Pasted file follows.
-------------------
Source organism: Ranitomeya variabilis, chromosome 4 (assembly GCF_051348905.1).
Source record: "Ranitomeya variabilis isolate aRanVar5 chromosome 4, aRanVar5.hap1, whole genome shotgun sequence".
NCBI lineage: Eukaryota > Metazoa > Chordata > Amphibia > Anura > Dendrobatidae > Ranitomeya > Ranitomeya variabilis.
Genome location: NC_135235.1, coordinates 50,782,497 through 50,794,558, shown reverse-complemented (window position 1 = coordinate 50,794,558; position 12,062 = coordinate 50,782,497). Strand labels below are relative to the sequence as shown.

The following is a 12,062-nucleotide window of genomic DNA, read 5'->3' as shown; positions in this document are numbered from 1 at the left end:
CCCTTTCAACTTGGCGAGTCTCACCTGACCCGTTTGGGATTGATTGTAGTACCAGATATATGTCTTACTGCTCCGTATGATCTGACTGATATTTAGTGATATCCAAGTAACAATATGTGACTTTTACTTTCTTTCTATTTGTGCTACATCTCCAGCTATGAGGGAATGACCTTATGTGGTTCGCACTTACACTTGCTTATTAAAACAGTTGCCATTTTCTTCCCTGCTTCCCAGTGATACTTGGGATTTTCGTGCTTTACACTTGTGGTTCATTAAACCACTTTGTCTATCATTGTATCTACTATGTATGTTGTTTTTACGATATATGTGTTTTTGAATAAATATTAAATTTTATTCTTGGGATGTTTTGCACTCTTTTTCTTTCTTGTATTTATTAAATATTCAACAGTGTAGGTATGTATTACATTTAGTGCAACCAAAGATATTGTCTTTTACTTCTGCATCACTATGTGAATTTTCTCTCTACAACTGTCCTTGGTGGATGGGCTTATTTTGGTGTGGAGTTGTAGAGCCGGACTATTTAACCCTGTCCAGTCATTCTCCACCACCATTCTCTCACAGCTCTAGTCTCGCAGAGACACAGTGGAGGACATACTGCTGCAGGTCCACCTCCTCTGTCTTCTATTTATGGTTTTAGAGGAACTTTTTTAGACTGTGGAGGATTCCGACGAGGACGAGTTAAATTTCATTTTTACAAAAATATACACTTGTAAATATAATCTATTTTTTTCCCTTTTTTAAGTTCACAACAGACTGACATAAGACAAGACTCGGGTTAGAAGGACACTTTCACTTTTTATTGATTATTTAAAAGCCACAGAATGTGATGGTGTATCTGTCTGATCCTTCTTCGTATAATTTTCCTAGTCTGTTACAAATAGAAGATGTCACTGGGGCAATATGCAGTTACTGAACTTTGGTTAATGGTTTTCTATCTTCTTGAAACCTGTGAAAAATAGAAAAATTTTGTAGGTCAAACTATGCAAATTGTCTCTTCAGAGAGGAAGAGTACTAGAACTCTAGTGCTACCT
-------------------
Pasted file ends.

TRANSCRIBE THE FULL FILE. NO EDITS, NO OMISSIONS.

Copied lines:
Source organism: Ranitomeya variabilis, chromosome 4 (assembly GCF_051348905.1).
Source record: "Ranitomeya variabilis isolate aRanVar5 chromosome 4, aRanVar5.hap1, whole genome shotgun sequence".
NCBI lineage: Eukaryota > Metazoa > Chordata > Amphibia > Anura > Dendrobatidae > Ranitomeya > Ranitomeya variabilis.
Genome location: NC_135235.1, coordinates 50,782,497 through 50,794,558, shown reverse-complemented (window position 1 = coordinate 50,794,558; position 12,062 = coordinate 50,782,497). Strand labels below are relative to the sequence as shown.

The following is a 12,062-nucleotide window of genomic DNA, read 5'->3' as shown; positions in this document are numbered from 1 at the left end:
CCCTTTCAACTTGGCGAGTCTCACCTGACCCGTTTGGGATTGATTGTAGTACCAGATATATGTCTTACTGCTCCGTATGATCTGACTGATATTTAGTGATATCCAAGTAACAATATGTGACTTTTACTTTCTTTCTATTTGTGCTACATCTCCAGCTATGAGGGAATGACCTTATGTGGTTCGCACTTACACTTGCTTATTAAAACAGTTGCCATTTTCTTCCCTGCTTCCCAGTGATACTTGGGATTTTCGTGCTTTACACTTGTGGTTCATTAAACCACTTTGTCTATCATTGTATCTACTATGTATGTTGTTTTTACGATATATGTGTTTTTGAATAAATATTAAATTTTATTCTTGGGATGTTTTGCACTCTTTTTCTTTCTTGTATTTATTAAATATTCAACAGTGTAGGTATGTATTACATTTAGTGCAACCAAAGATATTGTCTTTTACTTCTGCATCACTATGTGAATTTTCTCTCTACAACTGTCCTTGGTGGATGGGCTTATTTTGGTGTGGAGTTGTAGAGCCGGACTATTTAACCCTGTCCAGTCATTCTCCACCACCATTCTCTCACAGCTCTAGTCTCGCAGAGACACAGTGGAGGACATACTGCTGCAGGTCCACCTCCTCTGTCTTCTATTTATGGTTTTAGAGGAACTTTTTTAGACTGTGGAGGATTCCGACGAGGACGAGTTAAATTTCATTTTTACAAAAATATACACTTGTAAATATAATCTATTTTTTTCCCTTTTTTAAGTTCACAACAGACTGACATAAGACAAGACTCGGGTTAGAAGGACACTTTCACTTTTTATTGATTATTTAAAAGCCACAGAATGTGATGGTGTATCTGTCTGATCCTTCTTCGTATAATTTTCCTAGTCTGTTACAAATAGAAGATGTCACTGGGGCAATATGCAGTTACTGAACTTTGGTTAATGGTTTTCTATCTTCTTGAAACCTGTGAAAAATAGAAAAATTTTGTAGGTCAAACTATGCAAATTGTCTCTTCAGAGAGGAAGAGTACTAGAACTCTAGTGCTACCT